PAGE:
By Kelly Dearmore
By Jim Schutze
By Rachel Watts
By Lauren Drewes Daniels
By Anna Merlan
By Lee Escobedo
By Alice Laussade
Among the unreleased Prince albums sitting in Warner Bros. Records vaults: a note-for-note redo of James Brown's 1962 Live at the Apollo album, complete with canned applause; a soul-jazz-prog-fusion-polka two-man ballet titled DMSR, 4 Feet; a collaboration with Sly Stone, Bernie Worrell, and Britney Spears called Deep N the Pink; 34 remixes of "Batdance," including one in Yiddish; and a punk-rock concept album about a record label that keeps its artists imprisoned in a dungeon-cum-studio, allowing them to come out only when it's time to tour (it's name: Funk U, Warners). The man needs vaults in which to keep his vaults, so prodigious is his output.
Nearly every Prince (or The Artist Formerly Known) album since 1994 has been a rest-of: the why-did-ya Come, the not-bad Chaos & Disorder, and the five-disc Crystal Ball set available to suckers through the mail (and that doesn't include the official release of The Black Album). He's got product enough to fill a thousand landfills. Don't be fooled by the "official bootleg" status bestowed upon this cynical product. You can smell this one coming, despite Warners' bloated claim that The Vault is a "major event for Prince fans worldwide." Maybe a disc with the "Manic Monday" demo would be a good place to start. But after all this time, who the hell cares anymore?
Here's yet another piece of throwaway plastic to prove quantity beats out quality in the Paisley Park empire, and this one ought to come with a warning sticker. After all, Prince gave this to Warners as a parting gift, allowing the label to release it once it freed him from his contract. (They also get to release all five hours of Prince belching and farting, another bootleg treasure among the diehards; that boxed set is due in December.) Now who's the slave? Listen to what he stuck Warners with: 10 lifeless tracks, one of which appeared on the Girl 6 soundtrack in a blessedly shorter form, and nine of which are as incidental as anything the man ever recorded, threw away, rescued, then threw away again between 1985 and 1994.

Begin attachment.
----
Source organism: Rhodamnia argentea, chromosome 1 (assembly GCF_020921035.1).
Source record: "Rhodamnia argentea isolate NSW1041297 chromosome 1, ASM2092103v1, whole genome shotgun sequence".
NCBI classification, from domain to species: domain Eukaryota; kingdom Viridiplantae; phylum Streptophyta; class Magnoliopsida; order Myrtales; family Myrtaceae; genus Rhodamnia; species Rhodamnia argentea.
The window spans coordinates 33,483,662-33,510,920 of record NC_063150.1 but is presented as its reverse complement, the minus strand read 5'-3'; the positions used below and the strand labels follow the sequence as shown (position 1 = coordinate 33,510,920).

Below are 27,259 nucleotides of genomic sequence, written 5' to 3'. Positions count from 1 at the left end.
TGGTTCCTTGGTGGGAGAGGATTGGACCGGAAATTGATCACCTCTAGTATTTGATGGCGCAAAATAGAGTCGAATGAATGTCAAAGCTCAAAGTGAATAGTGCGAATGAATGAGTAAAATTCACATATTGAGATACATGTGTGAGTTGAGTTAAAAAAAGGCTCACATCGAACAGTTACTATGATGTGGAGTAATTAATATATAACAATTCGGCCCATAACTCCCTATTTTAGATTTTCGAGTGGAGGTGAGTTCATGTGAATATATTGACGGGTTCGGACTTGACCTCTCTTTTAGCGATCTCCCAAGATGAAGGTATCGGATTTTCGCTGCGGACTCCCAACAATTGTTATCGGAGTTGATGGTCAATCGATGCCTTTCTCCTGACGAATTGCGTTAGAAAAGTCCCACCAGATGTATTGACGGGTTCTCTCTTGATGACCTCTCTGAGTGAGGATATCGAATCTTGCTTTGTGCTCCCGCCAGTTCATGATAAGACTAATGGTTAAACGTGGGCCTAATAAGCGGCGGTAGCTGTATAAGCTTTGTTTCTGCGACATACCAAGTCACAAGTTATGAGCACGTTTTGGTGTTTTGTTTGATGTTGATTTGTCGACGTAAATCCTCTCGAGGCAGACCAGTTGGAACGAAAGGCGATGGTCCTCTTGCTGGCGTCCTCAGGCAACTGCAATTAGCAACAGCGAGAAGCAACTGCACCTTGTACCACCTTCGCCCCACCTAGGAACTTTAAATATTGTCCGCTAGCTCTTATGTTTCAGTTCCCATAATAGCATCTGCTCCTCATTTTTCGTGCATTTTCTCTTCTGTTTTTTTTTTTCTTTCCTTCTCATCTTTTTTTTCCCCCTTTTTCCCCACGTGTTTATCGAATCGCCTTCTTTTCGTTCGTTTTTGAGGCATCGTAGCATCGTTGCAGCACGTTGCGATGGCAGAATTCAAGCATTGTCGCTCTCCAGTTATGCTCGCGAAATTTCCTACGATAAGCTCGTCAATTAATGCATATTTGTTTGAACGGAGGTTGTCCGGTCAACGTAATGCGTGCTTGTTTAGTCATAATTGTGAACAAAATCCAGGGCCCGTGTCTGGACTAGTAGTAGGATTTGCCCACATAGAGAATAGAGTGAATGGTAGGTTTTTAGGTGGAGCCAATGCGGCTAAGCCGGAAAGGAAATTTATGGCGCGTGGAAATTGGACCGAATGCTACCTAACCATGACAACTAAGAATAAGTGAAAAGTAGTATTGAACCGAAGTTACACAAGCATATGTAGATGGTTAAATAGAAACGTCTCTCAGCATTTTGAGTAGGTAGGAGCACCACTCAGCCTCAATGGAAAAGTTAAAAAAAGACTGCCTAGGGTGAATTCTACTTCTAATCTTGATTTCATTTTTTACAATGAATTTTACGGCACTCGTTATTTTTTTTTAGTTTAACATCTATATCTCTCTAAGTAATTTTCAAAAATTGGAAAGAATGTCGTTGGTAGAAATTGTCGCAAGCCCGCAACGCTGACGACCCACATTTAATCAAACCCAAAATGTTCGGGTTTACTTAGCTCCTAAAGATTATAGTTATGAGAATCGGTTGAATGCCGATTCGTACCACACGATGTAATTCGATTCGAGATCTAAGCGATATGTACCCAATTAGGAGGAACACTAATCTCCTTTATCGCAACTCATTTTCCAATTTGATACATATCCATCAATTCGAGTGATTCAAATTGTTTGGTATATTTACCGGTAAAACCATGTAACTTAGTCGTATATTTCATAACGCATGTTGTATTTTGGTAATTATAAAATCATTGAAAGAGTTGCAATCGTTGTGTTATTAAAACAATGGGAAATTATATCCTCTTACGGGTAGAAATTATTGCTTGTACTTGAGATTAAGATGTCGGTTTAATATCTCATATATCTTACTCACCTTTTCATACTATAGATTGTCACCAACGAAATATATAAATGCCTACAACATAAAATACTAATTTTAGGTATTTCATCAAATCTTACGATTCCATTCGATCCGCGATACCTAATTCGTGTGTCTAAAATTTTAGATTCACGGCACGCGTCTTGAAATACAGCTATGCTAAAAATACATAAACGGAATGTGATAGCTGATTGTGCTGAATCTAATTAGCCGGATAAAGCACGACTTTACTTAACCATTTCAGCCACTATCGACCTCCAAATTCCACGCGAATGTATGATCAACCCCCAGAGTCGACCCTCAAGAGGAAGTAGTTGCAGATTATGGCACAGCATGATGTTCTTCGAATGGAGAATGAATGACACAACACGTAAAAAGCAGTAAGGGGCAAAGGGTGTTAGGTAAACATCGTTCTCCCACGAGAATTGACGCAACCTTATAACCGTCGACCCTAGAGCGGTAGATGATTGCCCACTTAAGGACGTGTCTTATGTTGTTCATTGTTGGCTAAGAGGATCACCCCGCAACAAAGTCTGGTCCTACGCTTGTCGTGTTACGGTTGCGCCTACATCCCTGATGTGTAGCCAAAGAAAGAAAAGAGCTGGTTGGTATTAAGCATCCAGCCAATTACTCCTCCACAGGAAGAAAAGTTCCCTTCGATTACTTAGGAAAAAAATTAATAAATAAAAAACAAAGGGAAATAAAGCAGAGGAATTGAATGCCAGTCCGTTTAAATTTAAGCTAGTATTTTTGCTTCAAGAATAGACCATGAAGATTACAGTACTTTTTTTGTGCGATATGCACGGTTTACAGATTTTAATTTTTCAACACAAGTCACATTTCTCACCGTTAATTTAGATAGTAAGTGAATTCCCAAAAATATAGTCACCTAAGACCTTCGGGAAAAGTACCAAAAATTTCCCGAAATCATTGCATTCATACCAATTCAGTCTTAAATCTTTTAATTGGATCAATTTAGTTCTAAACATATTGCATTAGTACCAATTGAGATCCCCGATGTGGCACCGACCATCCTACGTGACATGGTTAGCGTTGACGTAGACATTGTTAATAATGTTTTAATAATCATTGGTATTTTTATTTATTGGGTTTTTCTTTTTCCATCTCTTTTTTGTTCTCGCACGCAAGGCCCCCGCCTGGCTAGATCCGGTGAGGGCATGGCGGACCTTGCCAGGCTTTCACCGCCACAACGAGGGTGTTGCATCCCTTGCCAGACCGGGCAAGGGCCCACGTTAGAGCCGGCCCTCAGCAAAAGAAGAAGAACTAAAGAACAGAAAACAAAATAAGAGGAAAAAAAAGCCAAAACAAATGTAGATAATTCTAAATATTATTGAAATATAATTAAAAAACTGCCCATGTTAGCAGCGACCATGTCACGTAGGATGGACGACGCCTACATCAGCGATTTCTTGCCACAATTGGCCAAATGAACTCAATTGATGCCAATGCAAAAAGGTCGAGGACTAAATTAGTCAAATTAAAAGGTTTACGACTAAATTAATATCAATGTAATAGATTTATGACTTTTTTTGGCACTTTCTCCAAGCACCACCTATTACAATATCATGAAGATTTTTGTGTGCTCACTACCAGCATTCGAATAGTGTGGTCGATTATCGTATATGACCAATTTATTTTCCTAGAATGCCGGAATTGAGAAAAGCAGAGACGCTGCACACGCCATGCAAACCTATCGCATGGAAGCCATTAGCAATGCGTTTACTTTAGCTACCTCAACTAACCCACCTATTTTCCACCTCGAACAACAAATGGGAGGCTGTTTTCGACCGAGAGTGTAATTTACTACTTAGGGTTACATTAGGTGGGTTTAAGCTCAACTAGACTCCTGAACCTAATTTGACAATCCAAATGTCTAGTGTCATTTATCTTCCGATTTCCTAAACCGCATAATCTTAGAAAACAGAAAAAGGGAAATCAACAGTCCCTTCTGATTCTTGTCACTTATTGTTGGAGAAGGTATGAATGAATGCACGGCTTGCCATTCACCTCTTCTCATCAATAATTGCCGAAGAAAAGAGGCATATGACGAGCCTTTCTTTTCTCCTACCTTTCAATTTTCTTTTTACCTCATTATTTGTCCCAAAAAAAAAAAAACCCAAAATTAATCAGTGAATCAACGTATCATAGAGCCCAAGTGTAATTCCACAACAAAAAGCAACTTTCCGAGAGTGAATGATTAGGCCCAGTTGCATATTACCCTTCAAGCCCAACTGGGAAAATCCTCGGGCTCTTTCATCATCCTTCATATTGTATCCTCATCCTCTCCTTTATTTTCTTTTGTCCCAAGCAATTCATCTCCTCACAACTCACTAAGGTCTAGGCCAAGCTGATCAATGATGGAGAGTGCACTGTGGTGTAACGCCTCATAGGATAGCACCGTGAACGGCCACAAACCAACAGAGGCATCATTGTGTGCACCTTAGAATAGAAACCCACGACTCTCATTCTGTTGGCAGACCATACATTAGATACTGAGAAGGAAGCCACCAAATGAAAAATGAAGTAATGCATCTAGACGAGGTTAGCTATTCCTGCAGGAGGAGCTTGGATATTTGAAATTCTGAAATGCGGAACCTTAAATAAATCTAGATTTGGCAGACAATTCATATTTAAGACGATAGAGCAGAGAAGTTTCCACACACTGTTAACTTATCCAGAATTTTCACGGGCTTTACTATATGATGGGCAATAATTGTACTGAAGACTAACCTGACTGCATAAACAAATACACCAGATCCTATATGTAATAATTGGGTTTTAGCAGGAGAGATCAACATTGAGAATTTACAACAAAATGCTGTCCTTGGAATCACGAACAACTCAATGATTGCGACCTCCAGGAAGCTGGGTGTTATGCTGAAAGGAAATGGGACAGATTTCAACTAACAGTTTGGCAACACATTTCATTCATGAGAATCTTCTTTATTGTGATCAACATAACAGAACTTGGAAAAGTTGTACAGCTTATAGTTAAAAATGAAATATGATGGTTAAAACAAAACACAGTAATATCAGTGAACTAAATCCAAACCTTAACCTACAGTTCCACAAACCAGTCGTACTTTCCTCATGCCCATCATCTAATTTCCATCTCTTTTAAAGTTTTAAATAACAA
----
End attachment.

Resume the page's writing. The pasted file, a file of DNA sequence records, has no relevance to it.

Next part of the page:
"It's About That Walk" doesn't even sound like a Prince outtake; think more along the lines of the Bus Boys. "Sarah" sounds as funky as a Tonight Show commercial break; you half expect Prince to break into a rundown of who's on tomorrow night's program. Then there's the exquisitely hysterical "My Little Pill," a minute-long spoken-word ditty about a single mother hooked on the pixie dust (or...something). Not that the entire disc is a bust: Worth rescuing is "5 Women" -- as in, it took five women to get one off of Prince's dirty mind -- which could have been on an Al Green record, circa 1973. If only it weren't on this record.